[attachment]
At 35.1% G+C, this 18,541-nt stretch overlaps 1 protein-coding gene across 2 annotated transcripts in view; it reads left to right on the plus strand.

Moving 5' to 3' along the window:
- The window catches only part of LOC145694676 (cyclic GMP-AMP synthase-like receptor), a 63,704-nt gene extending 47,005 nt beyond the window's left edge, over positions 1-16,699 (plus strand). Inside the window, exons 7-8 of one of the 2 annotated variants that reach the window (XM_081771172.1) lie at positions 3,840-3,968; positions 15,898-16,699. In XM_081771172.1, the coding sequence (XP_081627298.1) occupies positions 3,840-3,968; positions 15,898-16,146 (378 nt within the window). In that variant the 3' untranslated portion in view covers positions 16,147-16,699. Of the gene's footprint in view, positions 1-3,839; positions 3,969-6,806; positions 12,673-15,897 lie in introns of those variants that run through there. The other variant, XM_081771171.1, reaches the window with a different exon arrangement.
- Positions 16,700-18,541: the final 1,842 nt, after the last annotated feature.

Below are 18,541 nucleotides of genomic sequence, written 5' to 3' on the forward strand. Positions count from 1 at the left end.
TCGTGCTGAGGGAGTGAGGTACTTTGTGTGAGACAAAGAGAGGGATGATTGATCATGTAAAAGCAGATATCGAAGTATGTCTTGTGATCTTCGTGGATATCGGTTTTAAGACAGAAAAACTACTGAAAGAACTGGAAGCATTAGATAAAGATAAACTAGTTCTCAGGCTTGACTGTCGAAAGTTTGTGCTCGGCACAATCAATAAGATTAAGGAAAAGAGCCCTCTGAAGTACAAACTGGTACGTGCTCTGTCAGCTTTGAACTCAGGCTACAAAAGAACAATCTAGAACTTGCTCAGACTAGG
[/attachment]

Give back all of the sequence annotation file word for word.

At 35.1% G+C, this 18,541-nt stretch overlaps 1 protein-coding gene across 2 annotated transcripts in view; it reads left to right on the plus strand.

Moving 5' to 3' along the window:
- The window catches only part of LOC145694676 (cyclic GMP-AMP synthase-like receptor), a 63,704-nt gene extending 47,005 nt beyond the window's left edge, over positions 1-16,699 (plus strand). Inside the window, exons 7-8 of one of the 2 annotated variants that reach the window (XM_081771172.1) lie at positions 3,840-3,968; positions 15,898-16,699. In XM_081771172.1, the coding sequence (XP_081627298.1) occupies positions 3,840-3,968; positions 15,898-16,146 (378 nt within the window). In that variant the 3' untranslated portion in view covers positions 16,147-16,699. Of the gene's footprint in view, positions 1-3,839; positions 3,969-6,806; positions 12,673-15,897 lie in introns of those variants that run through there. The other variant, XM_081771171.1, reaches the window with a different exon arrangement.
- Positions 16,700-18,541: the final 1,842 nt, after the last annotated feature.

Below are 18,541 nucleotides of genomic sequence, written 5' to 3' on the forward strand. Positions count from 1 at the left end.
TCGTGCTGAGGGAGTGAGGTACTTTGTGTGAGACAAAGAGAGGGATGATTGATCATGTAAAAGCAGATATCGAAGTATGTCTTGTGATCTTCGTGGATATCGGTTTTAAGACAGAAAAACTACTGAAAGAACTGGAAGCATTAGATAAAGATAAACTAGTTCTCAGGCTTGACTGTCGAAAGTTTGTGCTCGGCACAATCAATAAGATTAAGGAAAAGAGCCCTCTGAAGTACAAACTGGTACGTGCTCTGTCAGCTTTGAACTCAGGCTACAAAAGAACAATCTAGAACTTGCTCAGACTAGG